Benign occupations : the Allied occupation of Germany and the international law of occupation
Peter M. R. Stirk
Transforming occupation in the Western zones of Germany : politics, everyday life and social interactions, 1945-55
London [etc.] : Bloomsbury Academic, 2018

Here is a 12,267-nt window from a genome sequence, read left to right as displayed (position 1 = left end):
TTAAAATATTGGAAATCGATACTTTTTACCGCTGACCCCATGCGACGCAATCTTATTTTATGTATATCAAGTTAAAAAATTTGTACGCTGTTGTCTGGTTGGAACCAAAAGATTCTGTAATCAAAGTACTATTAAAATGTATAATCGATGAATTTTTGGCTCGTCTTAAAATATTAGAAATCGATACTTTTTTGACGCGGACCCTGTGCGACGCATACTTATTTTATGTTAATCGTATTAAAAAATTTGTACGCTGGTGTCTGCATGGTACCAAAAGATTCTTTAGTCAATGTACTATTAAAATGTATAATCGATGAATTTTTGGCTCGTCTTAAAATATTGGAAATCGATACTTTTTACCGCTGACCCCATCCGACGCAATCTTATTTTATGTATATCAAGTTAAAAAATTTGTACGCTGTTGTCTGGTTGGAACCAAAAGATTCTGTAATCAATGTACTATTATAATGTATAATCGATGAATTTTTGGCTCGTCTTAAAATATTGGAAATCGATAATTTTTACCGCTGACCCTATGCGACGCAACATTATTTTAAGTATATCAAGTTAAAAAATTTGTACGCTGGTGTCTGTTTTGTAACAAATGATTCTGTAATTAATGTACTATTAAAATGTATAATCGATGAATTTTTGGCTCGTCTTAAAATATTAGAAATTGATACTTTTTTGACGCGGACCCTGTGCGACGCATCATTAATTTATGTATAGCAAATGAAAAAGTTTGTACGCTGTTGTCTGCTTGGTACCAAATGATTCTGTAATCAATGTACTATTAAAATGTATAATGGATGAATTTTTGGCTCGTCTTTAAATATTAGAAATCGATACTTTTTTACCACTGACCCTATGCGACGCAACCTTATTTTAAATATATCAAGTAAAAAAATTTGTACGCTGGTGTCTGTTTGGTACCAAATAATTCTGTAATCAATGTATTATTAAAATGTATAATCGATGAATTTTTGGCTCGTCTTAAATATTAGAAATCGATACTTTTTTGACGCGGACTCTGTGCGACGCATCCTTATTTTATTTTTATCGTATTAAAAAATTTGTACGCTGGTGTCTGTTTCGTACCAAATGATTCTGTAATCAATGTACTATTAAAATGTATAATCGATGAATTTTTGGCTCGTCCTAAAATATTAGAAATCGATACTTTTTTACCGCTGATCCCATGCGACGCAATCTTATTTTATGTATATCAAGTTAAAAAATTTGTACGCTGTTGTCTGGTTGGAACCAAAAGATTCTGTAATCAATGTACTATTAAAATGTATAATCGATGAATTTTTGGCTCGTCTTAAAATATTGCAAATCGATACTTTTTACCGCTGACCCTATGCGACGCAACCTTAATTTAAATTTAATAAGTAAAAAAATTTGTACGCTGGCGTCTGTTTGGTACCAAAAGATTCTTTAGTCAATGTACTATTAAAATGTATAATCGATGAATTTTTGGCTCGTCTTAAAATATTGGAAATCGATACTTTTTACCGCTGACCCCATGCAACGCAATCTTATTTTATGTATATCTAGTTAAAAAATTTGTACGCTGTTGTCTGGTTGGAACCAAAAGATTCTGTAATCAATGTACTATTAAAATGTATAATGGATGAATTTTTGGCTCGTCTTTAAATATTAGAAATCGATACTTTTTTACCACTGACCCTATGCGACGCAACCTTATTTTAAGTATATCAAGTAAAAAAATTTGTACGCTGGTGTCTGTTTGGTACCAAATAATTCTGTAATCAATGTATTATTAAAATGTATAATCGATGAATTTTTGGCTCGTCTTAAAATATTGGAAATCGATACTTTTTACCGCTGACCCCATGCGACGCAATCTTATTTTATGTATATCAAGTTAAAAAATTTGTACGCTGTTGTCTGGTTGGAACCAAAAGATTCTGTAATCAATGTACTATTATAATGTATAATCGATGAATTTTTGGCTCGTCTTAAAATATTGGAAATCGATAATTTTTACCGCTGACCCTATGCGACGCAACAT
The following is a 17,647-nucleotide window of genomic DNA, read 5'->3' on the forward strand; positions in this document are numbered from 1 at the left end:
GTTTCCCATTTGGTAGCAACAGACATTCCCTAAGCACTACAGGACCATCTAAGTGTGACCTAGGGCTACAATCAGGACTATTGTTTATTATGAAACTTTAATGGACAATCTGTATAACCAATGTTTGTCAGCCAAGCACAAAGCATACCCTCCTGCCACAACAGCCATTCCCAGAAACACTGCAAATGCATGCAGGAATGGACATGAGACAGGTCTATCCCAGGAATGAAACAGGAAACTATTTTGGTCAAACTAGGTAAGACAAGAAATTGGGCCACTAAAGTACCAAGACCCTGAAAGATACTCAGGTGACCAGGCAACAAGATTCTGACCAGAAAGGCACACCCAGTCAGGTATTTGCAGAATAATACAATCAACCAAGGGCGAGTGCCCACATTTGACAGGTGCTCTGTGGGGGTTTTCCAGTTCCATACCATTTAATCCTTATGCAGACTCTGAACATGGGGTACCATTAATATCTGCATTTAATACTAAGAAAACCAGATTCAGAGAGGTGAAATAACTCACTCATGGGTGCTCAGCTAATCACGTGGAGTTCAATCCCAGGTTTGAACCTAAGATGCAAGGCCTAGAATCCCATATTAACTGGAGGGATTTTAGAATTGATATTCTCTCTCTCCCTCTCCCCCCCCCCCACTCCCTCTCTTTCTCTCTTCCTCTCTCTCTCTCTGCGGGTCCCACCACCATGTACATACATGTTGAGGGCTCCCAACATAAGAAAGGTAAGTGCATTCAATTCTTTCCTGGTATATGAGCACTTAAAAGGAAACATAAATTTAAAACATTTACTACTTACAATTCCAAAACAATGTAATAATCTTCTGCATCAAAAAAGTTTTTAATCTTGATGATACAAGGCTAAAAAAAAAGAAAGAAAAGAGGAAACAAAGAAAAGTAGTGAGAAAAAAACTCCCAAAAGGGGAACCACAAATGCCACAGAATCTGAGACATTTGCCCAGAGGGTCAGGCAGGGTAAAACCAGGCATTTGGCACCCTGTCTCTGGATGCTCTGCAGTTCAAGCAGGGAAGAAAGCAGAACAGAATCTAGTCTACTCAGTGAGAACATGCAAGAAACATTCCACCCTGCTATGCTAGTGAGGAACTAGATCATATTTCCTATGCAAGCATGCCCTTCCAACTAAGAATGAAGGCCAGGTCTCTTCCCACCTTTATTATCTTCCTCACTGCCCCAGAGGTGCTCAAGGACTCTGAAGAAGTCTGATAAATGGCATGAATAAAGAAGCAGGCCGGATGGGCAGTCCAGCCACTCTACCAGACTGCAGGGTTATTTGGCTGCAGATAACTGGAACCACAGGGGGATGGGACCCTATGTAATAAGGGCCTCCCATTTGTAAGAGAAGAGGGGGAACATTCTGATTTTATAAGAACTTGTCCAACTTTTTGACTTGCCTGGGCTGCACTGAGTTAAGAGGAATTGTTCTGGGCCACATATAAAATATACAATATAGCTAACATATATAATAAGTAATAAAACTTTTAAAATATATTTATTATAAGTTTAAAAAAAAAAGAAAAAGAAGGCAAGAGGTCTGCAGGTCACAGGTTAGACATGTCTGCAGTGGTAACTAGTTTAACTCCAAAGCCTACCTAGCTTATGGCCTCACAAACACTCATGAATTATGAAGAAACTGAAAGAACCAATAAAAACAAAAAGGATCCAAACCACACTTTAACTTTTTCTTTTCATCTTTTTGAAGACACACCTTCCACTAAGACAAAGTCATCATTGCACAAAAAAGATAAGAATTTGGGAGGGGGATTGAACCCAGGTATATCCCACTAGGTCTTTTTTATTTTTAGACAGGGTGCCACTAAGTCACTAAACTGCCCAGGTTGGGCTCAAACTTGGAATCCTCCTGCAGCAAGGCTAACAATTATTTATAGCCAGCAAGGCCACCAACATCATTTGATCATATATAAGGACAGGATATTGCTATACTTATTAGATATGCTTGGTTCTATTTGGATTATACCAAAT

This chapter seeks to show the extent to which the making of international law has been influenced by the supposedly "benign" post-war occupations of Germany by the three Western Allies - the United States, Britain and France. More precisely, it focuses upon how during the occupation and the negotiations of the Geneva Convention in 1949 the Western Allies struggled to bring their interests and practices as occupiers within the scope of international law. Three areas or practices stood out as significant in the experiences of both occupiers and occupied during the military occupation of Germany: the taking and execution of hostages, the provision of food, and regime transformation.